June 20, 2014 at 12:00 am EST | by Chris Johnson
White House: Need legislation to extend certain benefits to gay couples
The White House

The White House held a a meeting Thursday with LGBT advocates (Washington Blade file photo by Michael Key).

After making new benefits available to married same-sex couples throughout the course of the year following the U.S. Supreme Court decision against the Defense of Marriage Act, the Obama administration made clear on Friday that a change in law is needed to recognize these unions for the purposes of certain Social Security and veterans spousal benefits.

A White House official told the Washington Blade that the Justice Department will announce on Friday it has concluded its year-long review of the historic decision.

Further, the administration will announce federal laws that look to the state of residence instead of the state of celebration to determine whether a couple is married “preclude the federal government from extending benefits to legally married couples regardless of where they currently live,” the official said.

That means, under current law, certain Social Security and veterans benefits won’t be available to married same-sex couples if they wed in one state, but move to one of the 30 states without marriage equality and apply for the benefits there.

The administration’s determination that it must withhold these benefits despite the Supreme Court’s decision against DOMA stands in contrast to the numerous other benefits it has afforded to married same-sex couples regardless of whether or not they live in states that recognize their marriage.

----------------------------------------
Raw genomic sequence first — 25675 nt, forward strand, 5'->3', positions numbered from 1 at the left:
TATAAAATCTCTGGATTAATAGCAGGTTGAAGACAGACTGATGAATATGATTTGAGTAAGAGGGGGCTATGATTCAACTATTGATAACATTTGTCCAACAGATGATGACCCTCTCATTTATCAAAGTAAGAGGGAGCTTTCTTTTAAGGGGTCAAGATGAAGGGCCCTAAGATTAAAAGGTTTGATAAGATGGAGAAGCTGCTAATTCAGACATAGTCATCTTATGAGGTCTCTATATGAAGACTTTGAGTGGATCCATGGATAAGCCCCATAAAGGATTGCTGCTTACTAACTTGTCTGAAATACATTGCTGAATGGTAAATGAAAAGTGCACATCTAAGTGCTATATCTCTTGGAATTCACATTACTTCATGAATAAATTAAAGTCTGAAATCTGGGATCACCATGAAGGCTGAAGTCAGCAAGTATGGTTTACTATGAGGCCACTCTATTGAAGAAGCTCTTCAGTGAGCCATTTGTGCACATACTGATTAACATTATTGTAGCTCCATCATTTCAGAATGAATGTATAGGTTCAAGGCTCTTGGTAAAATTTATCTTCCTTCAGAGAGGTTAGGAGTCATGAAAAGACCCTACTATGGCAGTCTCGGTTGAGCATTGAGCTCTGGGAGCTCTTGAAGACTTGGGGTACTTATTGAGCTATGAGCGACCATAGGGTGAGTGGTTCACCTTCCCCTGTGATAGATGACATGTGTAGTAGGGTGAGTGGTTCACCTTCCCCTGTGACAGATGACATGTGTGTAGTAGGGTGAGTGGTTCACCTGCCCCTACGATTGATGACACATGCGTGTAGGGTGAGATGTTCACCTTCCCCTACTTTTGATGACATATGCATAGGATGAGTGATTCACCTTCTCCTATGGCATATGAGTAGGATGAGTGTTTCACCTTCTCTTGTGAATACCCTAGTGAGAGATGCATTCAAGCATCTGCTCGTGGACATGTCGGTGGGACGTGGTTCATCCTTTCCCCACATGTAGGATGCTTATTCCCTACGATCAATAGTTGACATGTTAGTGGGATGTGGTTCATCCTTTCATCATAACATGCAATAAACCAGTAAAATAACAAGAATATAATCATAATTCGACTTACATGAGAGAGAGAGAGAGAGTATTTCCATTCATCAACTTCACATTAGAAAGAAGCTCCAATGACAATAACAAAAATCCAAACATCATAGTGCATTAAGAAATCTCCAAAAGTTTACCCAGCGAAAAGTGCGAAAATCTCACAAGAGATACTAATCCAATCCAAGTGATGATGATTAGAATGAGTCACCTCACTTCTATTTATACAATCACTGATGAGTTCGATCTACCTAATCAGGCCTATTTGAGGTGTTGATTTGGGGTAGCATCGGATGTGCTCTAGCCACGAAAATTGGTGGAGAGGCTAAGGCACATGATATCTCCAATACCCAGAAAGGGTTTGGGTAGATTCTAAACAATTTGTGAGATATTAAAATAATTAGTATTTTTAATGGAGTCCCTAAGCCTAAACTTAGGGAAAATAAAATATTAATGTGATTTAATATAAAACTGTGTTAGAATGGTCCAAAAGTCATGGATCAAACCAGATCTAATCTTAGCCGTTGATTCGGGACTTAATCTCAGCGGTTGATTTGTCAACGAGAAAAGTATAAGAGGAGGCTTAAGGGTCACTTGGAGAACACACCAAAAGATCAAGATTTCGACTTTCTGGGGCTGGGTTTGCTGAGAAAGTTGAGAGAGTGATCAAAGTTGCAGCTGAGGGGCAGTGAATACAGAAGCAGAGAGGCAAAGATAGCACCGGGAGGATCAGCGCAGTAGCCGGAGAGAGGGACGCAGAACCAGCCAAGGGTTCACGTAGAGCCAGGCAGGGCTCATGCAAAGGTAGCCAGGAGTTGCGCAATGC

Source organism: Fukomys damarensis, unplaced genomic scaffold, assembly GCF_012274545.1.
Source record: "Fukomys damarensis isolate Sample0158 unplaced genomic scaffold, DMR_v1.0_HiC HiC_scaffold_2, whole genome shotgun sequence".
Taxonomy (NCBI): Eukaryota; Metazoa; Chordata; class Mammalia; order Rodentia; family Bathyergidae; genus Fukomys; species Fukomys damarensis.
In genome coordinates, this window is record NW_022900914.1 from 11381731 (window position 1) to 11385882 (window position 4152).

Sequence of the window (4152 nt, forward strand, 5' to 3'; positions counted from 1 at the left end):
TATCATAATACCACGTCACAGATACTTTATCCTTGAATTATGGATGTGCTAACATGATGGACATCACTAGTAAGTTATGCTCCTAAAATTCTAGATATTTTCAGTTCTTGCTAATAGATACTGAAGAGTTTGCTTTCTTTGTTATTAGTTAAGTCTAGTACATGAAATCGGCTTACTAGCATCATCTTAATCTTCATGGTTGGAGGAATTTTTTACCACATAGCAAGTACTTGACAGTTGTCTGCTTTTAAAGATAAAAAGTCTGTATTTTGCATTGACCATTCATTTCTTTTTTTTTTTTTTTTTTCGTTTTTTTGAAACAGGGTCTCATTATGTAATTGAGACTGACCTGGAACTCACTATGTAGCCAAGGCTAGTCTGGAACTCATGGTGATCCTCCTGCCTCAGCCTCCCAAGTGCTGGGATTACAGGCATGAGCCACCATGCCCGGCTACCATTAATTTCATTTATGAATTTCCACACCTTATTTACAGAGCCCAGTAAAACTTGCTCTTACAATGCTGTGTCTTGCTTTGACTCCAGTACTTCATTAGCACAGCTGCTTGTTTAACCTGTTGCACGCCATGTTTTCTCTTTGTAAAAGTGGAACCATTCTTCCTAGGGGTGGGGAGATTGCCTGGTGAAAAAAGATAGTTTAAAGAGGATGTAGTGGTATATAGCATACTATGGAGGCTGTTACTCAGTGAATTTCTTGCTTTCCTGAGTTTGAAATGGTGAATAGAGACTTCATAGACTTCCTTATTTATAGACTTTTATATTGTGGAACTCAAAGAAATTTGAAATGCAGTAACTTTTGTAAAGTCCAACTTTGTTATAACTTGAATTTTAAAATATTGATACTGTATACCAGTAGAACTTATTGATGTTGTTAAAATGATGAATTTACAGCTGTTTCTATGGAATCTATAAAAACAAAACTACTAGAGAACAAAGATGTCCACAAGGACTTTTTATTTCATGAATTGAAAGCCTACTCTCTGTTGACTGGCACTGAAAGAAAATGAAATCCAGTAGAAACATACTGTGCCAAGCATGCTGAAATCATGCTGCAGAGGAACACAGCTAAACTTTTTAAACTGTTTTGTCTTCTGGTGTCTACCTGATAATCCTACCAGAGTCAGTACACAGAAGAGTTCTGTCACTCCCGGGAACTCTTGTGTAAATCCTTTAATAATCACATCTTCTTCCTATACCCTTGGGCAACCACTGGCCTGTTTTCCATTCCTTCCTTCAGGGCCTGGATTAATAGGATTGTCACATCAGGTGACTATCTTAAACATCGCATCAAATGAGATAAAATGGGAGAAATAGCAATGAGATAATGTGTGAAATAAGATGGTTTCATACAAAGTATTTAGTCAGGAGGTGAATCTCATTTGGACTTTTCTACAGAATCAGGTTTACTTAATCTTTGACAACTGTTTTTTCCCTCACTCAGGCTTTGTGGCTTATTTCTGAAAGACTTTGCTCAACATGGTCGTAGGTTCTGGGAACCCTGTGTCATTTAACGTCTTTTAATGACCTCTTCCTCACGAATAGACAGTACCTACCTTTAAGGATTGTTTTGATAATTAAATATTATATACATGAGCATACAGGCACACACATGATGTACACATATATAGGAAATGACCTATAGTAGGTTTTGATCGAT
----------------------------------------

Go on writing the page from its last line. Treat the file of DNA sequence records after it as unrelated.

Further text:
These benefits include recognition of same-sex married couples for federal tax purposes; the ability of bi-national same-sex couples to apply for marriage-based green cards; spousal employee benefits for federal workers and U.S. service members; and requiring insurers to recognize same-sex marriages if they offer spousal coverage.

One more change is set to be announced on Friday. The Department of Labor is set to issue a notice of proposed rulemaking on the Family & Medical Leave Act, clarifying an employee is eligible for leave to care for a same-sex spouse — even if the couple lives in a non-marriage equality state.

The rule builds off an earlier announcement in August in which the Labor Department indicated married same-sex couples were eligible under the FMLA, but that development only applied to couples living in states with marriage equality.

And even though the administration is set to announce it won’t be able to enact similar policy for Social Security and veterans benefits, there will be some limited workaround.

For veterans benefits, one administration official said veterans in same-sex marriages who live in a non-marriage equality state will be able to 1) transfer GI-Bill education benefits to dependents; 2) access group life insurance and family insurance group life insurance programs; 3) be eligible for spousal survivor education benefits.

Earlier this month, the Department of Veterans Affairs issued a new rule that will provide burial benefits to same-sex couples in domestic partnerships or civil unions. It may have been the first time the federal government has recognized these unions for the purposes of federal benefits.

For Social Security, the administration official said if a married same-sex couple applies for benefits in a marriage-equality state, but moves to another state that doesn’t recognize the marriage, the agency won’t withhold benefits based on the place of residence standard during or after the application process.

Further, the official said same-sex couples living in states with domestic partnerships or civil unions, but not marriage equality, would be eligible for Social Security benefits. For the time being, that would impact couples in Colorado, Wisconsin and Nevada.

But for anything further, Congress would need to pass legislation. The administration is calling on Congress to pass legislation along these lines to address the issue, the White House official said.